How the UK has kept unemployment down — for now
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In the U.S., the number of Americans without a job jumped to more than 20 million in April after COVID-19 forced businesses to close as whole industries came to a standstill.
In the months since, some jobs have been added back to the U.S. economy, though the unemployment rate, at 11%, is still far higher than it was pre-crisis.
But not every country has dealt with the same problem. The United Kingdom has been able to keep its unemployment rate from skyrocketing during the crisis.
That’s because government furlough programs and business loan and grant schemes allowed companies to keep their staffs on their payrolls even if their doors were shut.
Back in March, when the coronavirus pandemic forced British shops, restaurants and pubs to close, the government stepped in with unprecedented support.
It announced billions of dollars in loans and grants for businesses and self-employed workers and allowed companies to apply for a furlough program that would cover 80% of an employee’s wages.
So far, that’s meant businesses have avoided laying off 9.3 million workers.
Nermine George, owner of the Le Chalet cafe in the northern English city of Leeds, said those programs were essential for her business’ survival.
“To allow us to pay the staff with the furlough was really a huge help,” George said. “It was vital for their own survival, and for us as a company we have the same staff. So when we start again, our training is only on the new procedures.”
She was able to retain all her staff, but she’s not out of the woods yet.
The cost of these programs, according to the U.K.’s Office of Budget Responsibility, is set to cost the government more than $371 billion this fiscal year.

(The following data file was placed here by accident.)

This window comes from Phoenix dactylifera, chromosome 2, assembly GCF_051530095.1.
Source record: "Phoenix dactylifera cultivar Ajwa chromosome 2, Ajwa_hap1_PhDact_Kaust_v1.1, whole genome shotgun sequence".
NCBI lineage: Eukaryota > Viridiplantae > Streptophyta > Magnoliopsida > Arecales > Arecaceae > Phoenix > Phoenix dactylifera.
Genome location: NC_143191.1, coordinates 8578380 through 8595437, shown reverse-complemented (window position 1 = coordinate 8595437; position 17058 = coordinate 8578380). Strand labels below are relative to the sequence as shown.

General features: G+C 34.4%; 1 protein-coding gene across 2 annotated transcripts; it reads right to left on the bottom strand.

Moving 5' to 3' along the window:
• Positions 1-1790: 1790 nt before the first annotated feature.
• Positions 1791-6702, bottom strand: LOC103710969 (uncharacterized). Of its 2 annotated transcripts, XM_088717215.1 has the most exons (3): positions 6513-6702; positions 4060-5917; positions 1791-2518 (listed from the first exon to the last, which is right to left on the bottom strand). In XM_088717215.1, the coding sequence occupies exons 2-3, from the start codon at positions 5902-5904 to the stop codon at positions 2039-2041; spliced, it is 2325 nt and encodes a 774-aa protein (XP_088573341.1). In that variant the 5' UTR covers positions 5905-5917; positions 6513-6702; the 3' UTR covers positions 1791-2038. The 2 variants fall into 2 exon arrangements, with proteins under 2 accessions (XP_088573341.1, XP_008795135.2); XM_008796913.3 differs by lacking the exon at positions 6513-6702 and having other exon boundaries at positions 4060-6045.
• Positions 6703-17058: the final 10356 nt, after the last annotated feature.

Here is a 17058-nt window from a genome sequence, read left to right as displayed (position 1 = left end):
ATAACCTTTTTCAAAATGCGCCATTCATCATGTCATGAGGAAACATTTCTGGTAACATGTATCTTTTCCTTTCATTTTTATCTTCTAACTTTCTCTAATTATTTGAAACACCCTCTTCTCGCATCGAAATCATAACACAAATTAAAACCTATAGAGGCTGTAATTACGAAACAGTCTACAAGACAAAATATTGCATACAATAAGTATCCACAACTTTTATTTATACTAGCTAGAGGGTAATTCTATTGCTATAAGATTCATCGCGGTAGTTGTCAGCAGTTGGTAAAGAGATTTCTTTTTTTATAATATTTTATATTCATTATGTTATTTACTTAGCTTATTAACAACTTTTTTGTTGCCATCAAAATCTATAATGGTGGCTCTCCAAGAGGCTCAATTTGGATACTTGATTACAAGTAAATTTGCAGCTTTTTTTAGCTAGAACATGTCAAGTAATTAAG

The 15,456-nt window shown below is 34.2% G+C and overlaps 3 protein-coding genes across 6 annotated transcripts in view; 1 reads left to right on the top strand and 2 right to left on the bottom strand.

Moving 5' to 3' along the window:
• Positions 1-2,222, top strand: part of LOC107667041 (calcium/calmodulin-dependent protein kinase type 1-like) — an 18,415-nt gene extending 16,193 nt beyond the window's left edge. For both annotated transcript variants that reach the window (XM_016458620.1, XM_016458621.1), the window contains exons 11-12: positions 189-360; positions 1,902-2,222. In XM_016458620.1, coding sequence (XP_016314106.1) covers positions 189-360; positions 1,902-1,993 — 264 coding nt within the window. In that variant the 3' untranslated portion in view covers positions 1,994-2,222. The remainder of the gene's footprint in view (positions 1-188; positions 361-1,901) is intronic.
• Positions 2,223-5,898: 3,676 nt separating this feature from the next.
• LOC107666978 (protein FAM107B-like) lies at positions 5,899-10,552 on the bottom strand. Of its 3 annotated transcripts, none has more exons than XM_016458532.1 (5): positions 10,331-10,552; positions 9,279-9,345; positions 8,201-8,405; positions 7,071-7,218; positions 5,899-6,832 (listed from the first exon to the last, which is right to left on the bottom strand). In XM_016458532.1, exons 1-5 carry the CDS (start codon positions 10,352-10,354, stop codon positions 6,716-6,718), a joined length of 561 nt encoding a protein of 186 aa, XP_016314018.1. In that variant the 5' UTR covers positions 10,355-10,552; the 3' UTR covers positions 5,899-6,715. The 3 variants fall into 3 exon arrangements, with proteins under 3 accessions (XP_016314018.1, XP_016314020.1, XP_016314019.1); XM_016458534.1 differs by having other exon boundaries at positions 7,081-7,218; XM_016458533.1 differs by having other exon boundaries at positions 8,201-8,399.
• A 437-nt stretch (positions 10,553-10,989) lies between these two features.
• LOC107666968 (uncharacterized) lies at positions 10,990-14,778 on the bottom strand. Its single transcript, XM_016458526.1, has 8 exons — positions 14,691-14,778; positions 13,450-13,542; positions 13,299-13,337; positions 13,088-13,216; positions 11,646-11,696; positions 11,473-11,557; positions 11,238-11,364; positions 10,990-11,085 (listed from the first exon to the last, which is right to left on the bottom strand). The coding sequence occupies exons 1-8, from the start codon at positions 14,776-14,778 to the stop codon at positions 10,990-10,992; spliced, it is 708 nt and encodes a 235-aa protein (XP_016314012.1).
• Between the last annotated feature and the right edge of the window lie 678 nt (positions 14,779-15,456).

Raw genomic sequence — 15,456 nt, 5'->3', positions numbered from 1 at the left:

To try and limit ballooning debt, in August the government will taper its contribution to the job-retention scheme and ask employers to contribute a bigger share of the 80% salary coverage. Starting in August, employers will pay National Insurance and pension contributions, and from September, they’ll have to pay 10% of their furloughed employees’ salaries. By October, that rises to 20%.
To accommodate the change, George is weighing the need to reduce working hours for her employees.
“The staff are very supporting,” she said. “And, actually, I get messages thanking us for doing it for us. And I say, ‘It’s the government helping us more than me.’ But I’m trying to work smartly to make everything work together.”
But with more financial responsibility shifting to employers, Tony Wilson, director of the Institute for Employment Studies, said that could lead to more layoffs as businesses try to cut costs later on. He said job losses could total 4 million or 5 million by early next year.
“I think the government is going to have to shift to helping people out of jobs finding new jobs, retraining to help people find jobs in growing industries, investment in giving people the tools to look for work, prepare for work and apply for new jobs,” Wilson said.
For George, it’s one day at a time.
“Yes, we rely on the government, but we have to be resilient and find solutions for how to survive,” she said. “Nothing is guaranteed. We might have to change location. We might have to change the model to be an online shop and delivering.”
For now, she and her team are keeping busy with local afternoon tea and deli deliveries until, as she says, the cafe can come back with a big bang.
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